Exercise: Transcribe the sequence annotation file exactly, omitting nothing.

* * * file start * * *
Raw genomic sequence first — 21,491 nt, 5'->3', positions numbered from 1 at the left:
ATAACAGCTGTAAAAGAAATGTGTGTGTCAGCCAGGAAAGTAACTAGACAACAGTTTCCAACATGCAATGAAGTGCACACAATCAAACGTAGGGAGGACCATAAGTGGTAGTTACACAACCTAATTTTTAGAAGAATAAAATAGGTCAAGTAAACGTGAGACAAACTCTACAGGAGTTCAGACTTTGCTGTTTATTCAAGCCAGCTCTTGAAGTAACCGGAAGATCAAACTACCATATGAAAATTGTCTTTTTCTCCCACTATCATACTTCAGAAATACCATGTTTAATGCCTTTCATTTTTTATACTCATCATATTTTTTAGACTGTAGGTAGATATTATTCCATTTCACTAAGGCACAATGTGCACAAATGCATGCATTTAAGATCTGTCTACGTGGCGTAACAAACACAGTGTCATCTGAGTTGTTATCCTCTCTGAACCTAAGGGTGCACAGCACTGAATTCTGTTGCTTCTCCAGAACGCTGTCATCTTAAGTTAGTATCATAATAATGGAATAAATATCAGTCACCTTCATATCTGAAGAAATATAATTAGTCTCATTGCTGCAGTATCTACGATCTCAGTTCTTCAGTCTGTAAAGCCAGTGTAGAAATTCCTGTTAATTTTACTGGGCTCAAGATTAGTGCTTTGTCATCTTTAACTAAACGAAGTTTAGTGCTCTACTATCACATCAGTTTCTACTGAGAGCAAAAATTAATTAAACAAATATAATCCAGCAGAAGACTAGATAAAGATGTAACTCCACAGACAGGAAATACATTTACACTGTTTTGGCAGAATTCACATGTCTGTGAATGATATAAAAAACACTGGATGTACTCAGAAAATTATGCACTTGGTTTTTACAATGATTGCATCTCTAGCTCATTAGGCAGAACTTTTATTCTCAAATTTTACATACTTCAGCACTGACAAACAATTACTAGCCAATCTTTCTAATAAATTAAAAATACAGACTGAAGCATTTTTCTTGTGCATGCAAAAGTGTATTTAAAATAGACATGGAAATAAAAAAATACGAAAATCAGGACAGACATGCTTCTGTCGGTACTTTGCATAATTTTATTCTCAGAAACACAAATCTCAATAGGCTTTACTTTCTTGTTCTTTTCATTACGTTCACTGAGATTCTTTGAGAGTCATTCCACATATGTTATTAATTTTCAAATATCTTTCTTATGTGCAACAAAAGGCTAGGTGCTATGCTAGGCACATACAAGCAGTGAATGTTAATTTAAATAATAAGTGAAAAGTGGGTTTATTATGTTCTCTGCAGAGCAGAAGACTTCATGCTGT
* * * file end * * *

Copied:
Raw genomic sequence first — 21,491 nt, 5'->3', positions numbered from 1 at the left:
ATAACAGCTGTAAAAGAAATGTGTGTGTCAGCCAGGAAAGTAACTAGACAACAGTTTCCAACATGCAATGAAGTGCACACAATCAAACGTAGGGAGGACCATAAGTGGTAGTTACACAACCTAATTTTTAGAAGAATAAAATAGGTCAAGTAAACGTGAGACAAACTCTACAGGAGTTCAGACTTTGCTGTTTATTCAAGCCAGCTCTTGAAGTAACCGGAAGATCAAACTACCATATGAAAATTGTCTTTTTCTCCCACTATCATACTTCAGAAATACCATGTTTAATGCCTTTCATTTTTTATACTCATCATATTTTTTAGACTGTAGGTAGATATTATTCCATTTCACTAAGGCACAATGTGCACAAATGCATGCATTTAAGATCTGTCTACGTGGCGTAACAAACACAGTGTCATCTGAGTTGTTATCCTCTCTGAACCTAAGGGTGCACAGCACTGAATTCTGTTGCTTCTCCAGAACGCTGTCATCTTAAGTTAGTATCATAATAATGGAATAAATATCAGTCACCTTCATATCTGAAGAAATATAATTAGTCTCATTGCTGCAGTATCTACGATCTCAGTTCTTCAGTCTGTAAAGCCAGTGTAGAAATTCCTGTTAATTTTACTGGGCTCAAGATTAGTGCTTTGTCATCTTTAACTAAACGAAGTTTAGTGCTCTACTATCACATCAGTTTCTACTGAGAGCAAAAATTAATTAAACAAATATAATCCAGCAGAAGACTAGATAAAGATGTAACTCCACAGACAGGAAATACATTTACACTGTTTTGGCAGAATTCACATGTCTGTGAATGATATAAAAAACACTGGATGTACTCAGAAAATTATGCACTTGGTTTTTACAATGATTGCATCTCTAGCTCATTAGGCAGAACTTTTATTCTCAAATTTTACATACTTCAGCACTGACAAACAATTACTAGCCAATCTTTCTAATAAATTAAAAATACAGACTGAAGCATTTTTCTTGTGCATGCAAAAGTGTATTTAAAATAGACATGGAAATAAAAAAATACGAAAATCAGGACAGACATGCTTCTGTCGGTACTTTGCATAATTTTATTCTCAGAAACACAAATCTCAATAGGCTTTACTTTCTTGTTCTTTTCATTACGTTCACTGAGATTCTTTGAGAGTCATTCCACATATGTTATTAATTTTCAAATATCTTTCTTATGTGCAACAAAAGGCTAGGTGCTATGCTAGGCACATACAAGCAGTGAATGTTAATTTAAATAATAAGTGAAAAGTGGGTTTATTATGTTCTCTGCAGAGCAGAAGACTTCATGCTGT